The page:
Everyone in Taylor knows how to get to Louie Miller - the restaurant that sells what might well be the best barbecue in the Great State of Texas. Most anybody can also find their way to the Taylor post office, which rises imperiously over the banks and hardware stores on nearby Highway 79.
But ask someone - professor, policeman, or postal worker - to give you directions to Route 1, Box 20, and you're likely to get confused looks.
That's why this town amid the low Texas hills - once touted as the "World's Greatest Inland Cotton Market" - has dropped rural route numbers forever.
Gone are directions like: Turn left at Old Man McBee's barn, cross two cattle guards, and turn right where the apple tree used to be. Now, houses out in the corn and cotton have addresses such as 2200 County Road 19.
It's something that's going on across the United States, as small towns inaugurate new 911 systems that will help emergency personnel find homes more easily. Yet some Americans are unhappy about the change. To them, the rural route numbers pointed to a slower, more folksy way of life.
Here and across the nation, the changeover is an enormous undertaking. County officials have to drive every road in the county, finding homes and mapping them. Street signs have to be erected and roads upgraded; residents have to be notified and mailboxes updated.
Emily Stluka was one of the people here who spent hours driving the back roads and figuring out the best system.
"It took us a while to drive every road and spot every house," says Ms. Stluka, addressing coordinator for Williamson County. "We missed some people, and some people did not want to be found."
When it was all done and the notification letters sent out, calls started coming in. People were angry and confused about losing an address that was in their family for as many as 100 years.
"I tried to explain to them that when they dial 911, nobody knows where Route 1, Box 20 is," Stluka says. "Once people found out how it worked, they stopped complaining."
Each of Texas' 254 counties is charged with devising its own numbering system. The state expects to be finished by the end of 2001. Minnesota and Alabama are trying to switch over by the end of this year, and Wyoming has just begun work on its project.
Over the years, there have been various numbering systems. Some failed completely and others had to be redone more than once.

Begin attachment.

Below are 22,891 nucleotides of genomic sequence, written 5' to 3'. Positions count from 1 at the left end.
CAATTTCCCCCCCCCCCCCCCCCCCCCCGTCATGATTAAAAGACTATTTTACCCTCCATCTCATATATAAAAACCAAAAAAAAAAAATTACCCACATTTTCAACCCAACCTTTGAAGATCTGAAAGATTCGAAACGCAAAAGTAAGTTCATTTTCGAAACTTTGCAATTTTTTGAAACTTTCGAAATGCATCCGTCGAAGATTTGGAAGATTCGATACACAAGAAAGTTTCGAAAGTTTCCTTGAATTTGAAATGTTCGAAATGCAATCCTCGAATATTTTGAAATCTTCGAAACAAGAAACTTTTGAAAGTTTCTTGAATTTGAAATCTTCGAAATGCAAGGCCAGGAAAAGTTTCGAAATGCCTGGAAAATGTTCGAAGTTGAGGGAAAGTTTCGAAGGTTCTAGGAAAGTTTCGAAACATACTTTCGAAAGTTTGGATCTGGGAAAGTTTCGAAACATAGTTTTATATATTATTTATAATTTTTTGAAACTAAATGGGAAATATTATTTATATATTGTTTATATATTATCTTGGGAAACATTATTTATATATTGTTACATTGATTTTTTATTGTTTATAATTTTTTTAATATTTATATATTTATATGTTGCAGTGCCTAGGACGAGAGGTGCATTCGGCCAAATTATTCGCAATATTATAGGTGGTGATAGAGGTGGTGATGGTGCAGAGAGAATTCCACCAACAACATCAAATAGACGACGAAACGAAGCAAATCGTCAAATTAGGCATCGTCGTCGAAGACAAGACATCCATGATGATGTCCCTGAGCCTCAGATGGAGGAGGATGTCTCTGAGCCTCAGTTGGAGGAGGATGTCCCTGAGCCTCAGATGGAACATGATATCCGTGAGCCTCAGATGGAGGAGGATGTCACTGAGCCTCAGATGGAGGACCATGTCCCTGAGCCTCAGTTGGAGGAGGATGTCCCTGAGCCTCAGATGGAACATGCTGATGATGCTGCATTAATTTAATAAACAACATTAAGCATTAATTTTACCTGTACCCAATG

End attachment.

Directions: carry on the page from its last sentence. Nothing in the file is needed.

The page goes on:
"It's taken us longer than we had originally hoped, but we are really close to physically addressing every part of Texas," says Jim Goerke, executive director of the Texas Commission on State Emergency Communications in Austin.
The new system in Williamson County is simple and efficient, says John Sneed, the county's Emergency Medical Service (EMS) director. If an address is 1500 CR 100, the house is 1.5 miles down County Road 100.
Previously, rural routes followed no rhyme nor reason. Indeed, a rural-route address simply designated a mailbox; the house could be miles away.
Mr. Sneed remembers his days as an EMS technician here in the early 1980s, when he kept a note pad next to his bed for calls during the night. On it he had scribbled questions such as: What county road are you on? How far down are you? What color is your house?
"And even then we had problems," he says. Sometimes he would have to call the phone company for better directions.
Another benefit of the change is that the Taylor post office - which doubles as a tornado shelter - has become more efficient delivering the mail. "It's much easier for new employees to learn the mail routes," says David Fields, the officer in charge here.
He recalls that only a handful of residents didn't like the idea and refused to change their rural addresses. One person was so adamant about not switching, he got a post-office box instead.
Waiting for his mail on a gloomy Saturday outside Taylor, Melvin Randig smiles when he sees the mail carrier coming. He's rambling on about whether or not to attend a wedding in such weather and where to find the best barbecue in the state, but he's unaffected by his new address.
"It doesn't bother me," he grins. "I spend more time fussin' with my wife."
(c) Copyright 2000. The Christian Science Publishing Society